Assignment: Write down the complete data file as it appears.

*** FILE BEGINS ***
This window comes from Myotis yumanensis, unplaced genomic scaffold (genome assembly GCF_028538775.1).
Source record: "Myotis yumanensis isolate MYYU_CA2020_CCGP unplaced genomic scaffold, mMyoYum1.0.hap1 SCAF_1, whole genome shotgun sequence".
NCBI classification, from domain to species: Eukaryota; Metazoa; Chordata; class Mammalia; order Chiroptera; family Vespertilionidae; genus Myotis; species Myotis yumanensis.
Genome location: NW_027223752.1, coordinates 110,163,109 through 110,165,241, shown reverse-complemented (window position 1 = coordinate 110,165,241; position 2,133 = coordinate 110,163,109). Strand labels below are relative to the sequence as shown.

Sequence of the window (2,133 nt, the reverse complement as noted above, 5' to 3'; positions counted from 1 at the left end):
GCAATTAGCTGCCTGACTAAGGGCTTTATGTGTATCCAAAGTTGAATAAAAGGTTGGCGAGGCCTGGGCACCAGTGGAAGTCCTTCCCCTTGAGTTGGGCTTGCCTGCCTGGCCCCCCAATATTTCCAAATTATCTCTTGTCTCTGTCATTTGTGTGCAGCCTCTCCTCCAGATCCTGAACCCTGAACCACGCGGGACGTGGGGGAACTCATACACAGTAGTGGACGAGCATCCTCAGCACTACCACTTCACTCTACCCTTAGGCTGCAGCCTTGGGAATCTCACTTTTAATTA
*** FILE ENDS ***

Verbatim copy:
This window comes from Myotis yumanensis, unplaced genomic scaffold (genome assembly GCF_028538775.1).
Source record: "Myotis yumanensis isolate MYYU_CA2020_CCGP unplaced genomic scaffold, mMyoYum1.0.hap1 SCAF_1, whole genome shotgun sequence".
NCBI classification, from domain to species: Eukaryota; Metazoa; Chordata; class Mammalia; order Chiroptera; family Vespertilionidae; genus Myotis; species Myotis yumanensis.
Genome location: NW_027223752.1, coordinates 110,163,109 through 110,165,241, shown reverse-complemented (window position 1 = coordinate 110,165,241; position 2,133 = coordinate 110,163,109). Strand labels below are relative to the sequence as shown.

Sequence of the window (2,133 nt, the reverse complement as noted above, 5' to 3'; positions counted from 1 at the left end):
GCAATTAGCTGCCTGACTAAGGGCTTTATGTGTATCCAAAGTTGAATAAAAGGTTGGCGAGGCCTGGGCACCAGTGGAAGTCCTTCCCCTTGAGTTGGGCTTGCCTGCCTGGCCCCCCAATATTTCCAAATTATCTCTTGTCTCTGTCATTTGTGTGCAGCCTCTCCTCCAGATCCTGAACCCTGAACCACGCGGGACGTGGGGGAACTCATACACAGTAGTGGACGAGCATCCTCAGCACTACCACTTCACTCTACCCTTAGGCTGCAGCCTTGGGAATCTCACTTTTAATTA